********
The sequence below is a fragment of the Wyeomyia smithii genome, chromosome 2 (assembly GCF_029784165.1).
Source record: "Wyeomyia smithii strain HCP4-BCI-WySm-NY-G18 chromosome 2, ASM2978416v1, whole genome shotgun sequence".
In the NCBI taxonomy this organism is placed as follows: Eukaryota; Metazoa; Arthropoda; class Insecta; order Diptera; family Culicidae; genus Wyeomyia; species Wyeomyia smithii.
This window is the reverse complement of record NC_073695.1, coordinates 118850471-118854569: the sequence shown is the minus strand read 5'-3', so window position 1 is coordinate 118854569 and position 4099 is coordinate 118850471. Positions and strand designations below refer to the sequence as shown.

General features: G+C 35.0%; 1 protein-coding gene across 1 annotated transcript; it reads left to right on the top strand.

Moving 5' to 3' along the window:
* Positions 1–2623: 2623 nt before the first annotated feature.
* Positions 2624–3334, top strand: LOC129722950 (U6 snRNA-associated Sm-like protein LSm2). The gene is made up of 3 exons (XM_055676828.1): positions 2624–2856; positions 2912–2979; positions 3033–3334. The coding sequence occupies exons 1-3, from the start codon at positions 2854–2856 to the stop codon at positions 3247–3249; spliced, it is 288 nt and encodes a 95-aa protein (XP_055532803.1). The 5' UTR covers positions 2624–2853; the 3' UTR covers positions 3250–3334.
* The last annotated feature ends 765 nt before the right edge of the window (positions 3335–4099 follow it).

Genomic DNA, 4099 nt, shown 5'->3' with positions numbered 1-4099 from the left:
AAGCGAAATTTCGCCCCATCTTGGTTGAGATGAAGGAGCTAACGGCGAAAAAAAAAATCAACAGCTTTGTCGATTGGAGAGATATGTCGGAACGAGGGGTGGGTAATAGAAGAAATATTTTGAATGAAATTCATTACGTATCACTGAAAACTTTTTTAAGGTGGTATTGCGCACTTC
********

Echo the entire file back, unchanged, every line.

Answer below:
The sequence below is a fragment of the Wyeomyia smithii genome, chromosome 2 (assembly GCF_029784165.1).
Source record: "Wyeomyia smithii strain HCP4-BCI-WySm-NY-G18 chromosome 2, ASM2978416v1, whole genome shotgun sequence".
In the NCBI taxonomy this organism is placed as follows: Eukaryota; Metazoa; Arthropoda; class Insecta; order Diptera; family Culicidae; genus Wyeomyia; species Wyeomyia smithii.
This window is the reverse complement of record NC_073695.1, coordinates 118850471-118854569: the sequence shown is the minus strand read 5'-3', so window position 1 is coordinate 118854569 and position 4099 is coordinate 118850471. Positions and strand designations below refer to the sequence as shown.

General features: G+C 35.0%; 1 protein-coding gene across 1 annotated transcript; it reads left to right on the top strand.

Moving 5' to 3' along the window:
* Positions 1–2623: 2623 nt before the first annotated feature.
* Positions 2624–3334, top strand: LOC129722950 (U6 snRNA-associated Sm-like protein LSm2). The gene is made up of 3 exons (XM_055676828.1): positions 2624–2856; positions 2912–2979; positions 3033–3334. The coding sequence occupies exons 1-3, from the start codon at positions 2854–2856 to the stop codon at positions 3247–3249; spliced, it is 288 nt and encodes a 95-aa protein (XP_055532803.1). The 5' UTR covers positions 2624–2853; the 3' UTR covers positions 3250–3334.
* The last annotated feature ends 765 nt before the right edge of the window (positions 3335–4099 follow it).

Genomic DNA, 4099 nt, shown 5'->3' with positions numbered 1-4099 from the left:
AAGCGAAATTTCGCCCCATCTTGGTTGAGATGAAGGAGCTAACGGCGAAAAAAAAAATCAACAGCTTTGTCGATTGGAGAGATATGTCGGAACGAGGGGTGGGTAATAGAAGAAATATTTTGAATGAAATTCATTACGTATCACTGAAAACTTTTTTAAGGTGGTATTGCGCACTTC